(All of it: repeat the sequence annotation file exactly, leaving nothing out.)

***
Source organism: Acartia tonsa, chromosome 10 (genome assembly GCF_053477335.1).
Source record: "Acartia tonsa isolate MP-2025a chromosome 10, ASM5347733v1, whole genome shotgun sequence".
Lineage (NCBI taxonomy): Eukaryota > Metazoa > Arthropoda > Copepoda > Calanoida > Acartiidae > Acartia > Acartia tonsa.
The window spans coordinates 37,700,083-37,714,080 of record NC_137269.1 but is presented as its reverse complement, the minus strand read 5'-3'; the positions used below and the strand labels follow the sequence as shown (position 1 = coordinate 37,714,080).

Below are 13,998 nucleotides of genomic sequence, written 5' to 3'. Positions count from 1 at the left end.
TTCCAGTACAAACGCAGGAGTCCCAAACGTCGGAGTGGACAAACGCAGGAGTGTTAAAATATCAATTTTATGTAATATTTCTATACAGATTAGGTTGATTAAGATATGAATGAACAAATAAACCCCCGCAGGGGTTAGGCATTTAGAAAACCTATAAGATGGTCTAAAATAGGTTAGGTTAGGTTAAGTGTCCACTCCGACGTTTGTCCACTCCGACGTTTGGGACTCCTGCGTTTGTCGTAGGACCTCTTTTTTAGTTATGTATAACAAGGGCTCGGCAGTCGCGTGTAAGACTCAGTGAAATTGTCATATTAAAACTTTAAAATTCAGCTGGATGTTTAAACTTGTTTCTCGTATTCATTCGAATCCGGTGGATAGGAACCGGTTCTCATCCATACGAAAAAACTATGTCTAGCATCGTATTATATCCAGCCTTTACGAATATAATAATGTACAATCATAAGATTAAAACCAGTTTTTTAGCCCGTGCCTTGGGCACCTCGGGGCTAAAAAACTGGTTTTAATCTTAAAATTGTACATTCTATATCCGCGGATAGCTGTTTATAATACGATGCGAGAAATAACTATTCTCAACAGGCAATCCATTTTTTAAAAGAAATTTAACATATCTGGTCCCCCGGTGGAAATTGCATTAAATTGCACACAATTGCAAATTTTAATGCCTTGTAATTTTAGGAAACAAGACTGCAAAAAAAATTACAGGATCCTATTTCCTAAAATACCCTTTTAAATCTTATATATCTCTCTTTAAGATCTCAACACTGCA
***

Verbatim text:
Source organism: Acartia tonsa, chromosome 10 (genome assembly GCF_053477335.1).
Source record: "Acartia tonsa isolate MP-2025a chromosome 10, ASM5347733v1, whole genome shotgun sequence".
Lineage (NCBI taxonomy): Eukaryota > Metazoa > Arthropoda > Copepoda > Calanoida > Acartiidae > Acartia > Acartia tonsa.
The window spans coordinates 37,700,083-37,714,080 of record NC_137269.1 but is presented as its reverse complement, the minus strand read 5'-3'; the positions used below and the strand labels follow the sequence as shown (position 1 = coordinate 37,714,080).

Below are 13,998 nucleotides of genomic sequence, written 5' to 3'. Positions count from 1 at the left end.
TTCCAGTACAAACGCAGGAGTCCCAAACGTCGGAGTGGACAAACGCAGGAGTGTTAAAATATCAATTTTATGTAATATTTCTATACAGATTAGGTTGATTAAGATATGAATGAACAAATAAACCCCCGCAGGGGTTAGGCATTTAGAAAACCTATAAGATGGTCTAAAATAGGTTAGGTTAGGTTAAGTGTCCACTCCGACGTTTGTCCACTCCGACGTTTGGGACTCCTGCGTTTGTCGTAGGACCTCTTTTTTAGTTATGTATAACAAGGGCTCGGCAGTCGCGTGTAAGACTCAGTGAAATTGTCATATTAAAACTTTAAAATTCAGCTGGATGTTTAAACTTGTTTCTCGTATTCATTCGAATCCGGTGGATAGGAACCGGTTCTCATCCATACGAAAAAACTATGTCTAGCATCGTATTATATCCAGCCTTTACGAATATAATAATGTACAATCATAAGATTAAAACCAGTTTTTTAGCCCGTGCCTTGGGCACCTCGGGGCTAAAAAACTGGTTTTAATCTTAAAATTGTACATTCTATATCCGCGGATAGCTGTTTATAATACGATGCGAGAAATAACTATTCTCAACAGGCAATCCATTTTTTAAAAGAAATTTAACATATCTGGTCCCCCGGTGGAAATTGCATTAAATTGCACACAATTGCAAATTTTAATGCCTTGTAATTTTAGGAAACAAGACTGCAAAAAAAATTACAGGATCCTATTTCCTAAAATACCCTTTTAAATCTTATATATCTCTCTTTAAGATCTCAACACTGCA